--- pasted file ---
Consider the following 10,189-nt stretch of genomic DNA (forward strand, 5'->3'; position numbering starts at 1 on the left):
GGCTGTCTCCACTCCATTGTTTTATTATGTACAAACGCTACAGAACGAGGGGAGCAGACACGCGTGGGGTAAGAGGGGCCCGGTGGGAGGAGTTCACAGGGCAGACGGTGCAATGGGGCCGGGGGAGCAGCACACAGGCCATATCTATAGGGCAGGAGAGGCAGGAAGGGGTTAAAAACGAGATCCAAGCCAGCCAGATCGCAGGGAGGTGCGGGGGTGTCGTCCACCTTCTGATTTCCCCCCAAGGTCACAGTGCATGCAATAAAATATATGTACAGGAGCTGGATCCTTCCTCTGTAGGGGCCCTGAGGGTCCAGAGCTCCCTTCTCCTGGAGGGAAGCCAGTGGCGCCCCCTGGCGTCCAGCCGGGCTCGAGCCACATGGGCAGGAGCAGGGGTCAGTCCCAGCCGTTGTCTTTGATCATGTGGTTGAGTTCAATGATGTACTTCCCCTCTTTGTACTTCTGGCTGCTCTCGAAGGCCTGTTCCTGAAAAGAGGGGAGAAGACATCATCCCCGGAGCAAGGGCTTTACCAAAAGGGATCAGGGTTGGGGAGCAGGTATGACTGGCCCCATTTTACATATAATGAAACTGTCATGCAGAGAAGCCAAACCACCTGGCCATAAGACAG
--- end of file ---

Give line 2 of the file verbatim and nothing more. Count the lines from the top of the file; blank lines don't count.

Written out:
GGCTGTCTCCACTCCATTGTTTTATTATGTACAAACGCTACAGAACGAGGGGAGCAGACACGCGTGGGGTAAGAGGGGCCCGGTGGGAGGAGTTCACAGGGCAGACGGTGCAATGGGGCCGGGGGAGCAGCACACAGGCCATATCTATAGGGCAGGAGAGGCAGGAAGGGGTTAAAAACGAGATCCAAGCCAGCCAGATCGCAGGGAGGTGCGGGGGTGTCGTCCACCTTCTGATTTCCCCCCAAGGTCACAGTGCATGCAATAAAATATATGTACAGGAGCTGGATCCTTCCTCTGTAGGGGCCCTGAGGGTCCAGAGCTCCCTTCTCCTGGAGGGAAGCCAGTGGCGCCCCCTGGCGTCCAGCCGGGCTCGAGCCACATGGGCAGGAGCAGGGGTCAGTCCCAGCCGTTGTCTTTGATCATGTGGTTGAGTTCAATGATGTACTTCCCCTCTTTGTACTTCTGGCTGCTCTCGAAGGCCTGTTCCTGAAAAGAGGGGAGAAGACATCATCCCCGGAGCAAGGGCTTTACCAAAAGGGATCAGGGTTGGGGAGCAGGTATGACTGGCCCCATTTTACATATAATGAAACTGTCATGCAGAGAAGCCAAACCACCTGGCCATAAGACAG